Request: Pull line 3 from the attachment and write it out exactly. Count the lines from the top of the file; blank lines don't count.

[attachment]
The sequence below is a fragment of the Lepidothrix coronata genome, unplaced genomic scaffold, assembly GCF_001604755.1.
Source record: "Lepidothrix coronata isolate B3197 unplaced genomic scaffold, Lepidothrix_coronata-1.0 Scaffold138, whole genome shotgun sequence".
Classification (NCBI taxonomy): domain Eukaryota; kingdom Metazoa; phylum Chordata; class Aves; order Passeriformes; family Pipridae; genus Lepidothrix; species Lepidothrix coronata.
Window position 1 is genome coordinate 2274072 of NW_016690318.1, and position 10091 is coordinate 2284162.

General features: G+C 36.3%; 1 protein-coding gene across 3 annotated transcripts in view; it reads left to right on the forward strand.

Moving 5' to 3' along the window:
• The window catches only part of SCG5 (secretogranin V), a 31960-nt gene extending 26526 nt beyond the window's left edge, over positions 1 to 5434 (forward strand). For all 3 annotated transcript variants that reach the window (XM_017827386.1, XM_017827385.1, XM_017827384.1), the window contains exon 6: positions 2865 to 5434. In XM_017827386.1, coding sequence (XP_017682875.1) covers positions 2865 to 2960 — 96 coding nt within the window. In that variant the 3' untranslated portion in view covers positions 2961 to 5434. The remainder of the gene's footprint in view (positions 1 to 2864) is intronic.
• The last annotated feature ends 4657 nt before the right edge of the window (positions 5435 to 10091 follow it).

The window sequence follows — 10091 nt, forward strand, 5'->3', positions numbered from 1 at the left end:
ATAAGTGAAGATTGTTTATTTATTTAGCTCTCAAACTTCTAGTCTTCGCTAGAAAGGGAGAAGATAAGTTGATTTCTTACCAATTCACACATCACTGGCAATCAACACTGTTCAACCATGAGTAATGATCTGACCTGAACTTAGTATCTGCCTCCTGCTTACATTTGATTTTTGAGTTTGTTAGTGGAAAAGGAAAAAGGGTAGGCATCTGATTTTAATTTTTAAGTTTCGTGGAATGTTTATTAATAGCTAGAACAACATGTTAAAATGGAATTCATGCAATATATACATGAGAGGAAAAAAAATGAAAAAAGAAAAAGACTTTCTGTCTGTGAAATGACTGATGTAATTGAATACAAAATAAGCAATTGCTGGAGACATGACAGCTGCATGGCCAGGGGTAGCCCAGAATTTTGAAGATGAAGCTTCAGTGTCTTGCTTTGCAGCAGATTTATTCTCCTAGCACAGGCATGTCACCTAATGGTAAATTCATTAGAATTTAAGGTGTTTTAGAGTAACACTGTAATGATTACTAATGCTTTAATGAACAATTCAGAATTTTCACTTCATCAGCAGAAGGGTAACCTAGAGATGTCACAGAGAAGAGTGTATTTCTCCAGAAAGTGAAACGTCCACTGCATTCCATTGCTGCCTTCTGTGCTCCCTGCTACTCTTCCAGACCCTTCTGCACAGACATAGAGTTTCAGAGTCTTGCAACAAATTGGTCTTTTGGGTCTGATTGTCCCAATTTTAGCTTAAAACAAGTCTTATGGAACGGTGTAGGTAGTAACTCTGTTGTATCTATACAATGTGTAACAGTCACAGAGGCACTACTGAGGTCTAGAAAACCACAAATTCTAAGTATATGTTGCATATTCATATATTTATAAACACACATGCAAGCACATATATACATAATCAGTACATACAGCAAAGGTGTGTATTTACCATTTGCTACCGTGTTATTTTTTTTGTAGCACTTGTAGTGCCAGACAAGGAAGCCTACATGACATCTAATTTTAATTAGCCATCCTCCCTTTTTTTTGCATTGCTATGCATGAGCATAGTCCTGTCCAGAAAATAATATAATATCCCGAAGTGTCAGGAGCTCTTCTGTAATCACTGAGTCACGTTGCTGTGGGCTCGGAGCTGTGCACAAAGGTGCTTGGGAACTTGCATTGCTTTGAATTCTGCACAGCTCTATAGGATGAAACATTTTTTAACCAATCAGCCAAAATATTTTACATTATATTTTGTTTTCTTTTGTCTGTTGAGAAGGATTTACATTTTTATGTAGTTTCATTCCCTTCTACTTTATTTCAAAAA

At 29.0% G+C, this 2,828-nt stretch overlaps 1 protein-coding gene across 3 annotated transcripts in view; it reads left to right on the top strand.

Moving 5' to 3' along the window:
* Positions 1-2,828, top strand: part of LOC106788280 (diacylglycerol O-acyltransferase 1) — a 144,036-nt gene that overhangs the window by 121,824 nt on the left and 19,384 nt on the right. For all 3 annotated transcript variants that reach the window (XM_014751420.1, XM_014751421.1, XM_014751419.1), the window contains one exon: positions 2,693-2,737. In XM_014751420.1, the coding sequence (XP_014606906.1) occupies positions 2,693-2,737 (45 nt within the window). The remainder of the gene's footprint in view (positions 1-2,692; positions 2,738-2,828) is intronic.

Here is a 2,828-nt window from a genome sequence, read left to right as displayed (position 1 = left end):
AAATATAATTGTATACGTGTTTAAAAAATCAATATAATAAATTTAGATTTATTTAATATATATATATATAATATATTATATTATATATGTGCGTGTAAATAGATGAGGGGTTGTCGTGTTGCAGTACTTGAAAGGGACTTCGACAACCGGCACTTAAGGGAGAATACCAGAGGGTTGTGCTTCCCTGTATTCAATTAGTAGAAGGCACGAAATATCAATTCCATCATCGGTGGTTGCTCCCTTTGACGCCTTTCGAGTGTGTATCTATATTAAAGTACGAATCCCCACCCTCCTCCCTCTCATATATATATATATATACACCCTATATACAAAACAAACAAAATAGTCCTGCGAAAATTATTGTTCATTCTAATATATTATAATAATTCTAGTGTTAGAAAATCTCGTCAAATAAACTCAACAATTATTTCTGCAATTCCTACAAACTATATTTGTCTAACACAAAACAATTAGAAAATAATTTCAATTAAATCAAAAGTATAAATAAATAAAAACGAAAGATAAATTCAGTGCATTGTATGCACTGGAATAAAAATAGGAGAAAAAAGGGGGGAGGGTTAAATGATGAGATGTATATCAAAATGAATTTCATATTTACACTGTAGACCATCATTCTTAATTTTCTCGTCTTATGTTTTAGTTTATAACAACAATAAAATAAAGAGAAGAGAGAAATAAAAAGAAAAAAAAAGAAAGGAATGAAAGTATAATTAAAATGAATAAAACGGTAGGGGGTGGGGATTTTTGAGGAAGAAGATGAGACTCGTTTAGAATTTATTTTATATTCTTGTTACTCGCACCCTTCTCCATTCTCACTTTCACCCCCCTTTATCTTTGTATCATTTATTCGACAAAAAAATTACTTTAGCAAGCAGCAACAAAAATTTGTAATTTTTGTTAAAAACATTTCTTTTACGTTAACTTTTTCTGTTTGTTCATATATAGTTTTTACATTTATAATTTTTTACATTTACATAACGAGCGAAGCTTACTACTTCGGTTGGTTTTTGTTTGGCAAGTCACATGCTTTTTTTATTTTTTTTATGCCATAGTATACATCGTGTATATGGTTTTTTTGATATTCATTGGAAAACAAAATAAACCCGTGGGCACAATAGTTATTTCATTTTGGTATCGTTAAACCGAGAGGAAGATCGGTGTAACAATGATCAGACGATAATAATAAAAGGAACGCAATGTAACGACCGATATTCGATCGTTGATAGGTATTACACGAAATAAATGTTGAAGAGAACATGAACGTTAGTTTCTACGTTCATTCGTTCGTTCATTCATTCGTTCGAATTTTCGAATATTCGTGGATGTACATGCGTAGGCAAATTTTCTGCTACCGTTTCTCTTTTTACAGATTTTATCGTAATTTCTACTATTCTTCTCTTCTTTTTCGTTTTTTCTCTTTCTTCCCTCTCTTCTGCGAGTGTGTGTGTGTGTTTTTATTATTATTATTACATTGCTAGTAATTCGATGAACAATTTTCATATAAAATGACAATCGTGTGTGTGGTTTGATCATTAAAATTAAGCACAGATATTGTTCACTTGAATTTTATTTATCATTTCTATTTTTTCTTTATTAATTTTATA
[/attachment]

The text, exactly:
Classification (NCBI taxonomy): domain Eukaryota; kingdom Metazoa; phylum Chordata; class Aves; order Passeriformes; family Pipridae; genus Lepidothrix; species Lepidothrix coronata.